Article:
A number of things need to happen when someone visits one of the pages of your site. First, your browser will send a request to the server of your site. Then, the server sends along the necessary data required to build the page. When all of that information arrives, the page can be displayed to the visitor.
Sometimes, this process is so quick that it’s imperceptible. If your page is complex or the user is located far away from your server, however, it can take a few seconds. Caching’ is a way to cut down on loading time by saving versions of your site that browsers can access more quickly.
Caching can be a complicated issue, and it occurs in different ways. By using plugins, however, it can be readily applied without requiring any technical configuration. WordPress users might want to switch to WP Super Cache for this purpose:
4. Connect Your Site to a Content Delivery Network (CDN)
Technically, this technique is an extension of the last one. A Content Delivery Network (CDN) is a large-scale way to cache your website, and can be extremely effective.
A CDN is a network of servers, usually spread out across the world. Copies of your site will be stored on each server. When a visitor accesses one of its pages, the necessary data will be transferred from the server that’s located closest to them geographically.
This can cut down a lot on loading times because you don’t have to travel as far as your site’s data. In addition, many CDNs give extra characteristics to boost performance. Cloudflare is a perfect (and popular) example: The Cloudflare CDN service.
It has 180 data centers located all over the globe, which gives your website a massive reach, and it provides plenty of performance and security options. Plus, setting it up on your site is simple.
5. Upgrade Your Hosting Plan as Needed
It’s possible that you may try all the strategies listed above, but still see lower page speeds than you’d like. This is especially common if your site has grown a lot lately and is bigger in scale, or receiving more visitors than it used to.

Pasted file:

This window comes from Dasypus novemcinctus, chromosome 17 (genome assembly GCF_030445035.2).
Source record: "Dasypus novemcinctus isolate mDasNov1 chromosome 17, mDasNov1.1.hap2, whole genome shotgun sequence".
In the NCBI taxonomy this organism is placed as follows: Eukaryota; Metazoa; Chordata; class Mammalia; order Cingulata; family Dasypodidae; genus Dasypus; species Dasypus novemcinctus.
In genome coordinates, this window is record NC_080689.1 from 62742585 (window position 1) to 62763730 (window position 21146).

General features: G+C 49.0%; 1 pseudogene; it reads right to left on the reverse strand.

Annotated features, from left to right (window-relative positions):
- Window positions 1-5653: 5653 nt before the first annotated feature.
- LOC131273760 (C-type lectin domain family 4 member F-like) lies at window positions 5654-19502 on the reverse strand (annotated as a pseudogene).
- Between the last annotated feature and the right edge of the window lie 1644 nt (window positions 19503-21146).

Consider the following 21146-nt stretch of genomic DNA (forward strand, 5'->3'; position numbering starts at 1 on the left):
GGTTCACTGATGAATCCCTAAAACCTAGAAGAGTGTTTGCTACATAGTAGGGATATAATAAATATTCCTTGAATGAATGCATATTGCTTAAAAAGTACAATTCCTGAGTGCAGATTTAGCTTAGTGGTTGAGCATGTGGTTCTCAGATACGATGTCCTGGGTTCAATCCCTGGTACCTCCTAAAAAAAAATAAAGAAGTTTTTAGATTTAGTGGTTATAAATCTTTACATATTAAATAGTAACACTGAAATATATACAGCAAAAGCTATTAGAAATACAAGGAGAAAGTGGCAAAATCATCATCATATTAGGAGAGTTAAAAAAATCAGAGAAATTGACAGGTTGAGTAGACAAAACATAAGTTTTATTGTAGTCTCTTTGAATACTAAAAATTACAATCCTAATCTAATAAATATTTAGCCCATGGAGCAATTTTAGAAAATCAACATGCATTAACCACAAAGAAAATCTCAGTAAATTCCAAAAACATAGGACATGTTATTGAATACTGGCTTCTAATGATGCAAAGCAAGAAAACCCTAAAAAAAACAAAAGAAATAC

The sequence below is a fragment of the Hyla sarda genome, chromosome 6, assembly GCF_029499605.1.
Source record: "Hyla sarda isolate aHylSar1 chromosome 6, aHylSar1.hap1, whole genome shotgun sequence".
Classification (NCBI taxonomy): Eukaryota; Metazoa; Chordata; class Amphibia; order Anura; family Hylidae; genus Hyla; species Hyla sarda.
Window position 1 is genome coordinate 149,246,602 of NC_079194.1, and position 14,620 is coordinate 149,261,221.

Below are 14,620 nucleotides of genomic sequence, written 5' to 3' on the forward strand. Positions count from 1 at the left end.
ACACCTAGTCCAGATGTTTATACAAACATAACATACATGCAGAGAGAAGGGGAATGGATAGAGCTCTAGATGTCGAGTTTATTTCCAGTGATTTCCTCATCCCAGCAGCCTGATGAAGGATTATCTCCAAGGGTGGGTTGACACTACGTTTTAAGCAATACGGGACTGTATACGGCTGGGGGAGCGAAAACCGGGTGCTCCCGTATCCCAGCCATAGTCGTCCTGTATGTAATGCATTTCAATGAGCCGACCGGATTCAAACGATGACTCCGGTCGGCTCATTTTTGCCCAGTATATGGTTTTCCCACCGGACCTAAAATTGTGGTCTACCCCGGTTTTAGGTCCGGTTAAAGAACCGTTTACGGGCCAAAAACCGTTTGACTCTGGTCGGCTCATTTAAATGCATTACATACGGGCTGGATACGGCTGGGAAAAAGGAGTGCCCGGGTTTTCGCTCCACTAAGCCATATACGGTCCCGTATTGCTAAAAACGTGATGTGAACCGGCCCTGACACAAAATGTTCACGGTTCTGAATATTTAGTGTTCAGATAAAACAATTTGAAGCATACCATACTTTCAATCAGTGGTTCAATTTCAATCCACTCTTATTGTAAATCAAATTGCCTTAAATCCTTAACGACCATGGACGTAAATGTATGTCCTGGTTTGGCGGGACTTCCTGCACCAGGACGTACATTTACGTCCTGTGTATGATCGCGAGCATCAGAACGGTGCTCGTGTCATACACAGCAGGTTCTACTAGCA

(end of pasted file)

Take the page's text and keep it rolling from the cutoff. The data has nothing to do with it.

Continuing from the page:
In that scenario, consistent performance issues may simply indicate that you’ve outgrown your current hosting plan. If you choose your hosting provider carefully, you should find maintaining fast loading speeds a lot simpler. However, lower-tier plans sometimes don’t provide the resources your site needs to run smoothly.
If you began out on a fundamental mutual hosting plan like many website owners, you might want to consider upgrading to a hosting plan for Virtual Private Server (VPS):
This will provide you with more resources and a more scalable architecture–both of which help to maintain top-notch performance. You can also consider a managed WordPress hosting plan, which costs a bit more but means that your provider will handle a lot of crucial performance-related tasks for you.
Performance is something that you need to keep in mind throughout the entire lifespan of your site. A site that loads one day quickly can become sluggish as it expands and becomes more common over time. Therefore, testing the efficiency of your site frequently is essential, and doing all you can to keep quick loading speeds.
Five of WordPress ‘ best ways to do this include:
Keep up to date with your WordPress version
Optimize images of your website
Implement a caching solution
Connect Your Site to a Content Delivery Network (CDN)
Upgrade Your Hosting Plan as Needed